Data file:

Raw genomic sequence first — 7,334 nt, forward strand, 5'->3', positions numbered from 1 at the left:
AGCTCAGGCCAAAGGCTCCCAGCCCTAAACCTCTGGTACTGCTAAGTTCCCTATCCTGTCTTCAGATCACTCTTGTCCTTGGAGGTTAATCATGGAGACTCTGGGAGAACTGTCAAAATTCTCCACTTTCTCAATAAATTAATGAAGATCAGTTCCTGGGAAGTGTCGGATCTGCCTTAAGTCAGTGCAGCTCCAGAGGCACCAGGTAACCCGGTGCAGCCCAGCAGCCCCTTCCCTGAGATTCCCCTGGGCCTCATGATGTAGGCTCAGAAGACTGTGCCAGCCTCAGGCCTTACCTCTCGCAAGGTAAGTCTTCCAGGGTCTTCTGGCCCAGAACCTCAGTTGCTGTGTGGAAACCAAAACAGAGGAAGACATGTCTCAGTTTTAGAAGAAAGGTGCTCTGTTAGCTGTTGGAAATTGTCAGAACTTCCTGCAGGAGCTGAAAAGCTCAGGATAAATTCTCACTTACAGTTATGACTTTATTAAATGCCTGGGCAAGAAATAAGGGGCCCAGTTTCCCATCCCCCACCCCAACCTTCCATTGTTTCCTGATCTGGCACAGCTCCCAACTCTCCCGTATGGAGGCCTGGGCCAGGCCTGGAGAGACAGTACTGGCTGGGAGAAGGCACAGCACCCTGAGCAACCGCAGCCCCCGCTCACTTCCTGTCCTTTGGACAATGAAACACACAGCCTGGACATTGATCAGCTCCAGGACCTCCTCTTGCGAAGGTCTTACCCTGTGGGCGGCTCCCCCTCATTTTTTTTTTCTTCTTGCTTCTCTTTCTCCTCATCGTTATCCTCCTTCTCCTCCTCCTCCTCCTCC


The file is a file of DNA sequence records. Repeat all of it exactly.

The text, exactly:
Raw genomic sequence first — 7,334 nt, forward strand, 5'->3', positions numbered from 1 at the left:
AGCTCAGGCCAAAGGCTCCCAGCCCTAAACCTCTGGTACTGCTAAGTTCCCTATCCTGTCTTCAGATCACTCTTGTCCTTGGAGGTTAATCATGGAGACTCTGGGAGAACTGTCAAAATTCTCCACTTTCTCAATAAATTAATGAAGATCAGTTCCTGGGAAGTGTCGGATCTGCCTTAAGTCAGTGCAGCTCCAGAGGCACCAGGTAACCCGGTGCAGCCCAGCAGCCCCTTCCCTGAGATTCCCCTGGGCCTCATGATGTAGGCTCAGAAGACTGTGCCAGCCTCAGGCCTTACCTCTCGCAAGGTAAGTCTTCCAGGGTCTTCTGGCCCAGAACCTCAGTTGCTGTGTGGAAACCAAAACAGAGGAAGACATGTCTCAGTTTTAGAAGAAAGGTGCTCTGTTAGCTGTTGGAAATTGTCAGAACTTCCTGCAGGAGCTGAAAAGCTCAGGATAAATTCTCACTTACAGTTATGACTTTATTAAATGCCTGGGCAAGAAATAAGGGGCCCAGTTTCCCATCCCCCACCCCAACCTTCCATTGTTTCCTGATCTGGCACAGCTCCCAACTCTCCCGTATGGAGGCCTGGGCCAGGCCTGGAGAGACAGTACTGGCTGGGAGAAGGCACAGCACCCTGAGCAACCGCAGCCCCCGCTCACTTCCTGTCCTTTGGACAATGAAACACACAGCCTGGACATTGATCAGCTCCAGGACCTCCTCTTGCGAAGGTCTTACCCTGTGGGCGGCTCCCCCTCATTTTTTTTTTCTTCTTGCTTCTCTTTCTCCTCATCGTTATCCTCCTTCTCCTCCTCCTCCTCCTCC